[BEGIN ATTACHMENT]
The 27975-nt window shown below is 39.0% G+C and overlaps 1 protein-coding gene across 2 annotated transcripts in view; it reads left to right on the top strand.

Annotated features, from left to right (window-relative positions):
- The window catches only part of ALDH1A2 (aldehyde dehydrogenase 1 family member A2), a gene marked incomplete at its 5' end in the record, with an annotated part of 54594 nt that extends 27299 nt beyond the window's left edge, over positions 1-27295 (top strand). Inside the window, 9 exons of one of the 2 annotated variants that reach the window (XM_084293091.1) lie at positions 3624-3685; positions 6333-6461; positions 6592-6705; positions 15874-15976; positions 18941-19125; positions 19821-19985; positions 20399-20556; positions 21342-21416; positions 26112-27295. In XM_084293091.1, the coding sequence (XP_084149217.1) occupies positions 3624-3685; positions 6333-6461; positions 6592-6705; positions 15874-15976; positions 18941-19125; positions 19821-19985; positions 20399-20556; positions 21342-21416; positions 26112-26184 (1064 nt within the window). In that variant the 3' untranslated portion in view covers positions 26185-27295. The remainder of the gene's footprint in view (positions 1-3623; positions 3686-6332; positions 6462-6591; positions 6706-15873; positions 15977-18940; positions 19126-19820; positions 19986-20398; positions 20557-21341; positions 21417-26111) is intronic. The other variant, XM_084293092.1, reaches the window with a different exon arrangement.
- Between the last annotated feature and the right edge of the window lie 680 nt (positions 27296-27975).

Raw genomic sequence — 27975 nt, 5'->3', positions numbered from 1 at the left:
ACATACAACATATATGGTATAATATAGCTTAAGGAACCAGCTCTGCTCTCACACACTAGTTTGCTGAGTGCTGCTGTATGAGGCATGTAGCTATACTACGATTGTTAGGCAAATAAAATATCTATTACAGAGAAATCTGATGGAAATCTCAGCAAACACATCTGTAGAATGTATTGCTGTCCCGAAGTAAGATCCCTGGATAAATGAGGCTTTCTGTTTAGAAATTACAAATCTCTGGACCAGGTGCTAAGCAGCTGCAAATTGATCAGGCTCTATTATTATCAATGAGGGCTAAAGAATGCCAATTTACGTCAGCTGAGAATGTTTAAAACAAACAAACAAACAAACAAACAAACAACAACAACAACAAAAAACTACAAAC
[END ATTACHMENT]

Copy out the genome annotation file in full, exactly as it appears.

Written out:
The 27975-nt window shown below is 39.0% G+C and overlaps 1 protein-coding gene across 2 annotated transcripts in view; it reads left to right on the top strand.

Annotated features, from left to right (window-relative positions):
- The window catches only part of ALDH1A2 (aldehyde dehydrogenase 1 family member A2), a gene marked incomplete at its 5' end in the record, with an annotated part of 54594 nt that extends 27299 nt beyond the window's left edge, over positions 1-27295 (top strand). Inside the window, 9 exons of one of the 2 annotated variants that reach the window (XM_084293091.1) lie at positions 3624-3685; positions 6333-6461; positions 6592-6705; positions 15874-15976; positions 18941-19125; positions 19821-19985; positions 20399-20556; positions 21342-21416; positions 26112-27295. In XM_084293091.1, the coding sequence (XP_084149217.1) occupies positions 3624-3685; positions 6333-6461; positions 6592-6705; positions 15874-15976; positions 18941-19125; positions 19821-19985; positions 20399-20556; positions 21342-21416; positions 26112-26184 (1064 nt within the window). In that variant the 3' untranslated portion in view covers positions 26185-27295. The remainder of the gene's footprint in view (positions 1-3623; positions 3686-6332; positions 6462-6591; positions 6706-15873; positions 15977-18940; positions 19126-19820; positions 19986-20398; positions 20557-21341; positions 21417-26111) is intronic. The other variant, XM_084293092.1, reaches the window with a different exon arrangement.
- Between the last annotated feature and the right edge of the window lie 680 nt (positions 27296-27975).

Raw genomic sequence — 27975 nt, 5'->3', positions numbered from 1 at the left:
ACATACAACATATATGGTATAATATAGCTTAAGGAACCAGCTCTGCTCTCACACACTAGTTTGCTGAGTGCTGCTGTATGAGGCATGTAGCTATACTACGATTGTTAGGCAAATAAAATATCTATTACAGAGAAATCTGATGGAAATCTCAGCAAACACATCTGTAGAATGTATTGCTGTCCCGAAGTAAGATCCCTGGATAAATGAGGCTTTCTGTTTAGAAATTACAAATCTCTGGACCAGGTGCTAAGCAGCTGCAAATTGATCAGGCTCTATTATTATCAATGAGGGCTAAAGAATGCCAATTTACGTCAGCTGAGAATGTTTAAAACAAACAAACAAACAAACAAACAAACAACAACAACAACAAAAAACTACAAAC